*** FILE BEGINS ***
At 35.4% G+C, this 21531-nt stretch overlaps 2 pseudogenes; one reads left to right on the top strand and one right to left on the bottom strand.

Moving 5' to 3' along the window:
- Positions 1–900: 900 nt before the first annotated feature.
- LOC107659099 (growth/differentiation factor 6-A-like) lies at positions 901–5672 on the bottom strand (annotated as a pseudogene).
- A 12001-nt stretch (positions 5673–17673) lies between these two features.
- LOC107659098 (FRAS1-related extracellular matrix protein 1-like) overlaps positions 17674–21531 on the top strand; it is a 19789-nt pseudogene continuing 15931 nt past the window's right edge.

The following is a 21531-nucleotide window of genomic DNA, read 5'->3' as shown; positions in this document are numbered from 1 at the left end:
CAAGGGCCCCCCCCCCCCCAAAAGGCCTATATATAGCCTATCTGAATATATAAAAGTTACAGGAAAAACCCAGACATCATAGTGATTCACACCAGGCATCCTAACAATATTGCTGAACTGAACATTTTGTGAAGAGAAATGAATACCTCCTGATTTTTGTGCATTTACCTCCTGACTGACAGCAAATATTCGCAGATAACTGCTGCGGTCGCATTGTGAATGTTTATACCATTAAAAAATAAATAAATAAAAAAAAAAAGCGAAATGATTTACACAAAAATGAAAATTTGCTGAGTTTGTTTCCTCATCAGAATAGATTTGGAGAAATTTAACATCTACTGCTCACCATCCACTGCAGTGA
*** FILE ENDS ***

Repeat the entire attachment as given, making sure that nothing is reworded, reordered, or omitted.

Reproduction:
At 35.4% G+C, this 21531-nt stretch overlaps 2 pseudogenes; one reads left to right on the top strand and one right to left on the bottom strand.

Moving 5' to 3' along the window:
- Positions 1–900: 900 nt before the first annotated feature.
- LOC107659099 (growth/differentiation factor 6-A-like) lies at positions 901–5672 on the bottom strand (annotated as a pseudogene).
- A 12001-nt stretch (positions 5673–17673) lies between these two features.
- LOC107659098 (FRAS1-related extracellular matrix protein 1-like) overlaps positions 17674–21531 on the top strand; it is a 19789-nt pseudogene continuing 15931 nt past the window's right edge.

The following is a 21531-nucleotide window of genomic DNA, read 5'->3' as shown; positions in this document are numbered from 1 at the left end:
CAAGGGCCCCCCCCCCCCCAAAAGGCCTATATATAGCCTATCTGAATATATAAAAGTTACAGGAAAAACCCAGACATCATAGTGATTCACACCAGGCATCCTAACAATATTGCTGAACTGAACATTTTGTGAAGAGAAATGAATACCTCCTGATTTTTGTGCATTTACCTCCTGACTGACAGCAAATATTCGCAGATAACTGCTGCGGTCGCATTGTGAATGTTTATACCATTAAAAAATAAATAAATAAAAAAAAAAAGCGAAATGATTTACACAAAAATGAAAATTTGCTGAGTTTGTTTCCTCATCAGAATAGATTTGGAGAAATTTAACATCTACTGCTCACCATCCACTGCAGTGA